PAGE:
Keep those planes clean: CDC issues new guidance for airlines amid outbreak
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The CDC has come out with new guidance for airlines on how they should clean planes between flights.
When you walk onto an airplane, especially for a domestic flight, chances are your seat and tray table and armrest have not been disinfected recently. George Hobica, a travel columnist at the Los Angeles Times, says planes tend to get a more thorough cleaning when they’re on the ground overnight.
“But if it’s a connecting flight and lands in Chicago, and then 30 minutes later it goes on to Los Angeles, that plane is not going to be cleaned except for removing trash,” Hobica said.
In this new guidance, the CDC says if airline staff see someone who appears to have a fever, they should do a deep clean instead: disinfect bathrooms and everything within 6 feet of the passenger.
“If they can identify the passenger,” Hobica said.
That’s a big if. Many people with this virus have no symptoms or mild ones. Also, flight attendants have other responsibilities.
Samuel Engel at the consulting firm ICF says the new guidelines could lead to delays.
“Doing that deep cleaning in between flights, for a 6 foot radius around the passenger would, in fact, be quite time-consuming,” Engel said.
And it would be expensive, too.
COVID-19 Economy FAQs
Are states ready to roll out COVID-19 vaccines?
Claire Hannan, executive director of the nonprofit Association of Immunization Managers, which represents state health officials, said states have been making good progress in their preparations. And we could have several vaccines pretty soon. But states still need more funding, she said. Hannan doesn’t think a lack of additional funding would hold up distribution initially, but it could cause problems down the road. “It’s really worrisome that Congress may not pass funding or that there’s information circulating saying that states don’t need additional funding,” she said.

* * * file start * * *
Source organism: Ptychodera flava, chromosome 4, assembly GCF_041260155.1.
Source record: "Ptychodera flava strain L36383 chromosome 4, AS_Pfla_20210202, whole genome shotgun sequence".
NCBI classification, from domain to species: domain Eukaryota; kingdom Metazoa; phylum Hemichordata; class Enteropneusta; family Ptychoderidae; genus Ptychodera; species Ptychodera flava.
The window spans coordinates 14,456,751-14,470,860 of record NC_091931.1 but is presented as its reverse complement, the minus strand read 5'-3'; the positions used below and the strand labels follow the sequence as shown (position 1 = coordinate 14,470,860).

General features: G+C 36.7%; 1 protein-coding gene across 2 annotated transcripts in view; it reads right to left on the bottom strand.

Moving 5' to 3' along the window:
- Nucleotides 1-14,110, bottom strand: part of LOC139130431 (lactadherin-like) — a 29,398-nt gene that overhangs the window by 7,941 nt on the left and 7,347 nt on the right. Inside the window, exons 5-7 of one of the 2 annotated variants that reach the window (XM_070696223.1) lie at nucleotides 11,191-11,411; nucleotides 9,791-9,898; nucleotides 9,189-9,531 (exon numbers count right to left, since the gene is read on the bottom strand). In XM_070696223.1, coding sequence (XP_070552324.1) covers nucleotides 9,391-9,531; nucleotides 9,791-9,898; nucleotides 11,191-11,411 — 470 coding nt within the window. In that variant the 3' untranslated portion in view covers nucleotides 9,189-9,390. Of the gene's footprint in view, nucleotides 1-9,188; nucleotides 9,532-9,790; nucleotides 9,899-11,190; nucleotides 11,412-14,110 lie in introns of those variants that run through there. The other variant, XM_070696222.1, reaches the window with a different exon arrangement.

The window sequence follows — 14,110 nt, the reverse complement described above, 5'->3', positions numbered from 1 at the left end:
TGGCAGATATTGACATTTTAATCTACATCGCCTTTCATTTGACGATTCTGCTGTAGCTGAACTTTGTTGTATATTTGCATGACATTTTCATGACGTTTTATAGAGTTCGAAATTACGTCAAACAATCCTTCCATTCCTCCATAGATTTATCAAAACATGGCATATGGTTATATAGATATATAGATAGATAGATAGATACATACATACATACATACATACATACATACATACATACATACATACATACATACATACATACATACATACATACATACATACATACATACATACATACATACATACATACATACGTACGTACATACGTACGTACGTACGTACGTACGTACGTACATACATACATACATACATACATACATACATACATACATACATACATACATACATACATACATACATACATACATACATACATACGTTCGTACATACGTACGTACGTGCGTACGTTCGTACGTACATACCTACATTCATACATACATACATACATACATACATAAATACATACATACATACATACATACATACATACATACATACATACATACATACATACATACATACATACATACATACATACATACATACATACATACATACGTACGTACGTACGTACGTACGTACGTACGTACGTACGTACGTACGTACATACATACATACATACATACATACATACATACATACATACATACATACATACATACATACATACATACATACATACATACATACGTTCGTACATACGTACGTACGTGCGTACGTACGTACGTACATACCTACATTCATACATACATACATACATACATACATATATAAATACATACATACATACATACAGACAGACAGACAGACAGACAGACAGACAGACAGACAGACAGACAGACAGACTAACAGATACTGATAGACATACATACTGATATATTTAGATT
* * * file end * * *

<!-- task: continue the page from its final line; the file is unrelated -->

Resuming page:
How is the service industry dealing with the return of coronavirus restrictions?
Without another round of something like the Paycheck Protection Program, which kept a lot of businesses afloat during the pandemic’s early stages, the outlook is bleak for places like restaurants. Some in the San Francisco Bay Area, for example, only got one week of indoor dining back before cases rose and restrictions went back into effect. Restaurant owners are revamping their business models in an effort to survive while waiting to see if they’ll be able to get more aid.
How are hospitals handling the nationwide surge in COVID-19 cases?
As the pandemic surges and more medical professionals themselves are coming down with COVID, nearly 1 in 5 hospitals in the country report having a critical shortage of staff, according to data from the Department of Health and Human Services. One of the knock-on effects of staff shortages is that people who have other medical needs are being asked to wait.
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